Sum of Logarithms/General Logarithm

Theorem

Let $x, y, b \in \R$ be strictly positive real numbers such that $b > 1$.

Then:

$\log_b x + \log_b y = \map {\log_b} {x y}$

where $\log_b$ denotes the logarithm to base $b$.

Proof 1

 $\ds \log_b x + \log_b y$ $=$ $\ds \map {\log_b} {b^{\log_b x + \log_b y} }$ Definition of General Logarithm $\ds$ $=$ $\ds \map {\log_b} {\paren {b^{\log_b x} } \paren {b^{\log_b y} } }$ Product of Powers $\ds$ $=$ $\ds \map {\log_b} {x y}$ Definition of General Logarithm

$\blacksquare$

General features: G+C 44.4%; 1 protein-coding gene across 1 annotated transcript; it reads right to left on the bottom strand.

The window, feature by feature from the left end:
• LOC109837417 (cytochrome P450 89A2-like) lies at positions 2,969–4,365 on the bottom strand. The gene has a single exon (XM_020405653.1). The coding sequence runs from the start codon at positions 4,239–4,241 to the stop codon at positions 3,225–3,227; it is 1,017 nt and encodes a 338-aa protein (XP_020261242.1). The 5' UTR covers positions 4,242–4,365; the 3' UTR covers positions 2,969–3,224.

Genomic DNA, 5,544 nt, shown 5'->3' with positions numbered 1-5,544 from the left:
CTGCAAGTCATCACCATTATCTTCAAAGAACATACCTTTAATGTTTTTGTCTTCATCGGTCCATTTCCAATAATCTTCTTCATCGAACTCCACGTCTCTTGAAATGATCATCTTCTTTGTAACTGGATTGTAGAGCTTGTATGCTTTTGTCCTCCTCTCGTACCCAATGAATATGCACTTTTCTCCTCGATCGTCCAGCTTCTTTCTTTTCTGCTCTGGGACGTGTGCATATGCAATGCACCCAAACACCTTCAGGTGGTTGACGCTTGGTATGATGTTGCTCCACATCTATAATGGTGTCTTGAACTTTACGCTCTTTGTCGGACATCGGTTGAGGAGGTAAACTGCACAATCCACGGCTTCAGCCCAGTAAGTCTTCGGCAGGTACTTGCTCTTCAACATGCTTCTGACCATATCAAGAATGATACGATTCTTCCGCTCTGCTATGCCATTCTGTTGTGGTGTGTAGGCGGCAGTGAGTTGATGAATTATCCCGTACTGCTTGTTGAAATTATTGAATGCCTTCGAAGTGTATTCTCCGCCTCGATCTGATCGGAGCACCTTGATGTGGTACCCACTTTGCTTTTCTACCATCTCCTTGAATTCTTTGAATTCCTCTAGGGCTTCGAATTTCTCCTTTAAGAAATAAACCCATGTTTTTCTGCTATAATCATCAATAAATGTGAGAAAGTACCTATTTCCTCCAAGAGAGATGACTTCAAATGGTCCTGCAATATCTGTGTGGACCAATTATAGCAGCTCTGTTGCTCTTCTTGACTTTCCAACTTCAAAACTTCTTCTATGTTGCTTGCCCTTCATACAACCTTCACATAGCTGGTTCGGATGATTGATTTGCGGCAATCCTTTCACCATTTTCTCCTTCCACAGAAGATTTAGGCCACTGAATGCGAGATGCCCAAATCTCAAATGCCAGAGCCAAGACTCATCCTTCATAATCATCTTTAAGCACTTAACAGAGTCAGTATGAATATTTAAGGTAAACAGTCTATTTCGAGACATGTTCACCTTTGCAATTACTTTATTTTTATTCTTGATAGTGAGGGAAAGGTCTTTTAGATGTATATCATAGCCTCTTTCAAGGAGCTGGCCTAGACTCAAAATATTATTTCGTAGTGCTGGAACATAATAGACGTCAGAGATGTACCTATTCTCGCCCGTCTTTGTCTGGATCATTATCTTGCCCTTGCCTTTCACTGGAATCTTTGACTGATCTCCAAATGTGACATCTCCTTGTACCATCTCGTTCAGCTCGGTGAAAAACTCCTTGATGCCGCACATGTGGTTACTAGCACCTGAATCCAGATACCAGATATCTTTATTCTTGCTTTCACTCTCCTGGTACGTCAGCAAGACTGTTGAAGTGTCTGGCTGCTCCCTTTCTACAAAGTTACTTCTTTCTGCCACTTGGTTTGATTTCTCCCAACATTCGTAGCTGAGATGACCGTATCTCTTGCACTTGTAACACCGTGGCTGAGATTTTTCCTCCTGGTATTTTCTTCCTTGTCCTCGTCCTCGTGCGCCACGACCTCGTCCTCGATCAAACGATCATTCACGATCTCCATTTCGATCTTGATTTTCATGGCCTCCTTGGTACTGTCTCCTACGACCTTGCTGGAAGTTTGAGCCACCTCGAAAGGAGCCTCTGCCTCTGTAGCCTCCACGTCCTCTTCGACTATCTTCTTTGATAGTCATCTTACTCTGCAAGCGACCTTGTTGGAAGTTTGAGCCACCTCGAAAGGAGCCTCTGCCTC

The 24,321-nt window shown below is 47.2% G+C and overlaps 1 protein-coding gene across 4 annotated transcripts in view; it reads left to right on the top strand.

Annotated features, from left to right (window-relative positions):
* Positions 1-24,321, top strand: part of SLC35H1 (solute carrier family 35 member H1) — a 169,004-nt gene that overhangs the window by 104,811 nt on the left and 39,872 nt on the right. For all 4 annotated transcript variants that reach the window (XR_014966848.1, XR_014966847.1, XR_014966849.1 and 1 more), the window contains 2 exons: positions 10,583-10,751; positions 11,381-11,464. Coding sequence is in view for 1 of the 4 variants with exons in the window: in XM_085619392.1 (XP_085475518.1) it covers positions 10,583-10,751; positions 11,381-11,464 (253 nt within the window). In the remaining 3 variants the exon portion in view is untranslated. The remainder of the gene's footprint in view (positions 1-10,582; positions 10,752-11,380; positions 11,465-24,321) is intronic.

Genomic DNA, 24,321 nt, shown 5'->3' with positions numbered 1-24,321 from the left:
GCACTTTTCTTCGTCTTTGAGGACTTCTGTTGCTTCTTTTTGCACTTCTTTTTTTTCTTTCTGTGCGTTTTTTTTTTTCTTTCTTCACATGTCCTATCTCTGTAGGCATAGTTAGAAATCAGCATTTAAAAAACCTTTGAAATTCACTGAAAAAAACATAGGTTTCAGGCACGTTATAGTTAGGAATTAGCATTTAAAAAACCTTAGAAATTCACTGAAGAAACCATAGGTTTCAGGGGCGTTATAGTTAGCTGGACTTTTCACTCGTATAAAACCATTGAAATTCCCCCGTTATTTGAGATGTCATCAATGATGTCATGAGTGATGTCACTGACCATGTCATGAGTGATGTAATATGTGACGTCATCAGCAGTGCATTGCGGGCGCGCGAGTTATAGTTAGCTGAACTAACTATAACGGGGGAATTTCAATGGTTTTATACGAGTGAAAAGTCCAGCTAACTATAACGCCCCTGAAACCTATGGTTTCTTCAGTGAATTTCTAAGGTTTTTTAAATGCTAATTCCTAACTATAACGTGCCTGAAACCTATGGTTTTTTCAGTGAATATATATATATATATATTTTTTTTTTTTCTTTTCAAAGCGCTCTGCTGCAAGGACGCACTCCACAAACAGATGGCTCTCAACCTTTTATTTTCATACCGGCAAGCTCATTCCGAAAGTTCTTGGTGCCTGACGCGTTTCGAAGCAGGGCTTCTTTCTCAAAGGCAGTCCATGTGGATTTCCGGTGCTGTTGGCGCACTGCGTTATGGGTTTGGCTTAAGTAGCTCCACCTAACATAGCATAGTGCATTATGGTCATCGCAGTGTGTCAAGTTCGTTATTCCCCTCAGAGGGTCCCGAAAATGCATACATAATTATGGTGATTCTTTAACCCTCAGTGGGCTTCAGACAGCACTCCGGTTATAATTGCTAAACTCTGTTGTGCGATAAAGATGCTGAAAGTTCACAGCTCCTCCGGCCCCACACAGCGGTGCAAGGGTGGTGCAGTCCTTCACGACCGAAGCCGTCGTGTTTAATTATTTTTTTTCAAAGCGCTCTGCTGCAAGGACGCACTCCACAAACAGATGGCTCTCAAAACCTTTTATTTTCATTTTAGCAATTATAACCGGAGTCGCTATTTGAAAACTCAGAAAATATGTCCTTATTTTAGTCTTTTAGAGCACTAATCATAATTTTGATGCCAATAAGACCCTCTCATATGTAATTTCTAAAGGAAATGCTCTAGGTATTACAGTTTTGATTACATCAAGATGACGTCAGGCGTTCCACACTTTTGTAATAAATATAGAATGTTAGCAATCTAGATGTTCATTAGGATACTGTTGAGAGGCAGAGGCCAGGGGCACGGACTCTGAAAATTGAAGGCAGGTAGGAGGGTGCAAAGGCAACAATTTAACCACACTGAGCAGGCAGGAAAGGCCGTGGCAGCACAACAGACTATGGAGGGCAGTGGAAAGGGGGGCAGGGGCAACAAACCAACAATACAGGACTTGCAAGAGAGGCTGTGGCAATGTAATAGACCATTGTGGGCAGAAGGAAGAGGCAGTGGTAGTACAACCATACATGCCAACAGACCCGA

Proof 2

 $\ds \log_b x + \log_b y$ $=$ $\ds \frac {\ln x} {\ln b} + \frac {\ln y} {\ln b}$ Change of Base of Logarithm $\ds$ $=$ $\ds \frac {\ln x + \ln y} {\ln b}$ $\ds$ $=$ $\ds \frac {\map \ln {x y} } {\ln b}$ Sum of Logarithms: Proof for Natural Logarithm $\ds$ $=$ $\ds \map {\log_b} {x y}$ Change of Base of Logarithm

$\blacksquare$

Notes

If one presupposes Exponent Combination Laws, the proofs for logarithms to the general base can be used to directly prove the laws for $\log_e$.

Whether this would be circular is ultimately dependent on which definition of $e^x$ one chooses.